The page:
After you have selected your theme you will want to add some plugins. These plugins help to protect and make the theme more functional. Plugins can be found in the plugin repository located on the WordPress.org website.
In addition to plugins you will want to add an SSL certificate from the cPanel or whatever backend you are using that you want to add to the theme. These include an SSL (Secure Sockets Layer) certificate such as Let’s Encrypt or one that you buy. Some hosting companies provide SSL certificates as part of the plan. SSL certificates provide security to your site and to your users and are signified by the lock symbol to the left of the URL. These certificates also help your site rank higher in Google Searches.
The first type of plugin and the most important is security. Most security plugins offer both free and paid versions. In a lot of cases, the free version offers adequate security. If you have an eCommerce site you may want to look into paid versions, which generally offer more features. When constructing your website live on your hosting account you will want to add the security features just after downloading WordPress and your theme. This post describes the theme selection process.
Most website owners want to have an idea of how many and the characteristics of people visiting the site. This is where Analytics comes in. These plugins can show the number of visitors and their characteristics. A lot of these plugins relate to Google and include Google Analytics, Google Analytics Dashboard, and Exact Metrics. There are some open-source analytics plugins available that include Matomo Analytics, Plausible Analytics, and Koko Analytics. The open-source versions tend to be more focused on the privacy of users.
Search Engine Optimization (SEO)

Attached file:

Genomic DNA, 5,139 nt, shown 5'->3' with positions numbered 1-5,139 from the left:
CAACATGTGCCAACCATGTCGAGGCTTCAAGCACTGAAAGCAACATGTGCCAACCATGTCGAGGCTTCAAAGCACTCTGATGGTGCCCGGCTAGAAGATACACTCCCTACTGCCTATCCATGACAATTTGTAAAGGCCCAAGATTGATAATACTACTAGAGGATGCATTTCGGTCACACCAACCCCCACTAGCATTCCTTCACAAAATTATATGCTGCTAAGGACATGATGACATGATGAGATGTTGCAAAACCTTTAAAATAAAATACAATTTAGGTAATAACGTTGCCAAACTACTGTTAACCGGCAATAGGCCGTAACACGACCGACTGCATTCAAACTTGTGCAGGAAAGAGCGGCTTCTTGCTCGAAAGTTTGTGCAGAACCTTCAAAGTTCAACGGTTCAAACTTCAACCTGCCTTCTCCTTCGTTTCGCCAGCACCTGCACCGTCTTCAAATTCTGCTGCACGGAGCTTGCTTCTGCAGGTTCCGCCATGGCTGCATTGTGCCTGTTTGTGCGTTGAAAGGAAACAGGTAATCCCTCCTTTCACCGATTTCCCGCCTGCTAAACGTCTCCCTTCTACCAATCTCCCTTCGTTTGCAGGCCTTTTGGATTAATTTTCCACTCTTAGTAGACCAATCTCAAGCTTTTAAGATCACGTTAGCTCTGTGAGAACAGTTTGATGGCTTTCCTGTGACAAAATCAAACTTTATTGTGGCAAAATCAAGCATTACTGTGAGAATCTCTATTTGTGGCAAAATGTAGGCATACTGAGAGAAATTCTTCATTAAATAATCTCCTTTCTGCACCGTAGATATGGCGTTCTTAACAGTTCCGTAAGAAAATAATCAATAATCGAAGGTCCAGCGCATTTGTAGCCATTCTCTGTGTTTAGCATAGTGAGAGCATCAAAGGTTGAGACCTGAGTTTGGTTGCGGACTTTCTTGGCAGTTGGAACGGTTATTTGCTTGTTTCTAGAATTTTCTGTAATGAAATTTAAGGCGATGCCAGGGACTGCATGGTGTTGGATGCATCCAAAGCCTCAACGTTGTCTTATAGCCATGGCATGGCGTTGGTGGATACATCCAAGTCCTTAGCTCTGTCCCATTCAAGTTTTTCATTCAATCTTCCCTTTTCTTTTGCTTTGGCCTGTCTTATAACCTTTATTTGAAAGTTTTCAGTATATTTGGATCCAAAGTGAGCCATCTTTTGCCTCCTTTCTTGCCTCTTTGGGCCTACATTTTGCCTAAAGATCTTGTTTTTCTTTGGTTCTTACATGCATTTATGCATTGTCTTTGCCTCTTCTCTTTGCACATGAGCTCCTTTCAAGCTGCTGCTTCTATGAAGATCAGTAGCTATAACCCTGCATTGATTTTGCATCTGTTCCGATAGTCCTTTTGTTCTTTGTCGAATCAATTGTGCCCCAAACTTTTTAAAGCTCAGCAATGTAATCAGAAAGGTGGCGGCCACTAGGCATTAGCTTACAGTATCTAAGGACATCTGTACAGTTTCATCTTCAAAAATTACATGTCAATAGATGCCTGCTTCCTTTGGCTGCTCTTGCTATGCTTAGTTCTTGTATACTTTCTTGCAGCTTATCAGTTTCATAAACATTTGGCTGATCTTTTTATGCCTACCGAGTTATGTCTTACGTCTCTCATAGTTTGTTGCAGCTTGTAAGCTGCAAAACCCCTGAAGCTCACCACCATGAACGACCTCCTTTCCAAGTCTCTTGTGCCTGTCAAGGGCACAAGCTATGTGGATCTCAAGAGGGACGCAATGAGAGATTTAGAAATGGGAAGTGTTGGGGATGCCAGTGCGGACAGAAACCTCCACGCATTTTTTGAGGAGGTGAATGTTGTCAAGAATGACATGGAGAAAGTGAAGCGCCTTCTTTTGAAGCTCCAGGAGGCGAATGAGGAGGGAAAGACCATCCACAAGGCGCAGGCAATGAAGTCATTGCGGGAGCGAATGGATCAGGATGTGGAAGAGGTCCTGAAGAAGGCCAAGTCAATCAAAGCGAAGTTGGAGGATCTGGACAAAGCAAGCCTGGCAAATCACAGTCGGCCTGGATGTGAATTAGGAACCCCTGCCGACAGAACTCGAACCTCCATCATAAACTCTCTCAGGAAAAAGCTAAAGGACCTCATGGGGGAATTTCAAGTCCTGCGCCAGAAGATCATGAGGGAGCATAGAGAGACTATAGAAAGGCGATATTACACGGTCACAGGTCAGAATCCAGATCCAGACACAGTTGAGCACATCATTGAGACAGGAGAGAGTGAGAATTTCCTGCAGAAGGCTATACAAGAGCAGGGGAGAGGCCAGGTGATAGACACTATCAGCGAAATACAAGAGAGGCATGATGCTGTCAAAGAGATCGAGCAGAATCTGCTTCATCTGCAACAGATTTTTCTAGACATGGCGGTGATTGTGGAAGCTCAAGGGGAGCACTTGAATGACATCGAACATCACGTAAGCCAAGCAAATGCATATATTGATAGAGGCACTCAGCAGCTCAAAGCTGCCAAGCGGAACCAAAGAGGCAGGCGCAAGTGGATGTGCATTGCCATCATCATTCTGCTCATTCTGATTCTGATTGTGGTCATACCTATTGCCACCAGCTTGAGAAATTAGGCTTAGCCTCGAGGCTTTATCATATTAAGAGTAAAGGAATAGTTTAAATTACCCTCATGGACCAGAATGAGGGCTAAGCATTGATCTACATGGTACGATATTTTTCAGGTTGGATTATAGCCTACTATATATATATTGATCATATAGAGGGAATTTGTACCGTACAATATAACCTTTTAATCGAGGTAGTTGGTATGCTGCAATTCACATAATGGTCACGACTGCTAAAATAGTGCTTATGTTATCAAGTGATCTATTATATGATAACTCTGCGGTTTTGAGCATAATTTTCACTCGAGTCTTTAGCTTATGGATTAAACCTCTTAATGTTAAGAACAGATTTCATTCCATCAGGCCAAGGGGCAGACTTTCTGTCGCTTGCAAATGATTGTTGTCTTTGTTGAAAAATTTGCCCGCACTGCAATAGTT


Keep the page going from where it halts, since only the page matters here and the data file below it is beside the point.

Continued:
SEO plugins provide tips on helping your site rank higher on Google searches. For instance, in writing this post, I am using Rank Math, which provides color codes showing how well the post would rank in a Google search. Another popular SEO plugin is Yoast. Both of these plugins have a free and a paid version.
Caching plugins help speed up your site by making your code more efficient and getting rid of code and database items that are no longer needed. Examples of these plugins include Litespeed, W3 Total Cache, WP Fastest Cache, WP-Optimize, and a few others.
This type of plugin would be added when you are working on your site. Page Builders include Gutenberg, Elementor, Beaver Builder, and others. Gutenberg is the native builder within WordPress. Some examples of plugins related to page builders include Gutentor, Getwid, Kadence Blocks, Quebly, Beaver Builder, Elementor, and many more. You can also get a Gutenberg Block that incorporates Elementor within it.
ADA Compliance Plugins
A number of plugins are available to help your site’s ADA compatibility. One that helps in designing your pages and posts is WP ADA Compliance Check. This plugin provides a check in the right sidebar that shows if your page or post complies with WCAG 2.1 AA standards. When you save or publish your site it show if you any errors such fixed text size, color contrast, heading, or links errors.
There are also plugins such as Userway that can be added to your site that provide “a skin” helping people with disabilities with your site. However, a lot of accessibility experts have stated these types of plugins do not help disabled users if they even use them at all. It is best to make your site ADA compatible from the start rather than having to adjust it.
Besides Plugins there are a number of “backend” additions for your website. These include SSL certificates, email accounts, and PHP versions.
Secure Sockets Layer (SSL) Certificate
SSL certificates are added from the cPanel and provide security for your site and for users. The presence of an SSL is signified on the site by a lock symbol to the left of the URL. An SSL also helps your site rank higher in Google searches.
Some hosting companies provide SSL certificates through their plans. If you do not have one or have not bought a certificate, you can use Let’s Encrypt, which is freely available. You especially want an SSL certificate if you are doing eCommerce.
Email accounts are also setup from the cPanel. These accounts can be setup before or after your site is finished. It looks a lot more professional if you have an email account coming from your website, than from a site such as gmail, hotmail, or Yahoo.
While you are on the cPanel, you will want to check to see if you are running the latest version of PHP or Hypertext Preprocessor. Sometimes when you open an account it defaults to the lowest version. Upgrading your site to the most recent version now 7.x, but soon going to 8.x will help your site’s speed and security. Just make sure that the theme and any plugins you have are compatible with the version you pick. This article gives more information on WordPress and PHP versions.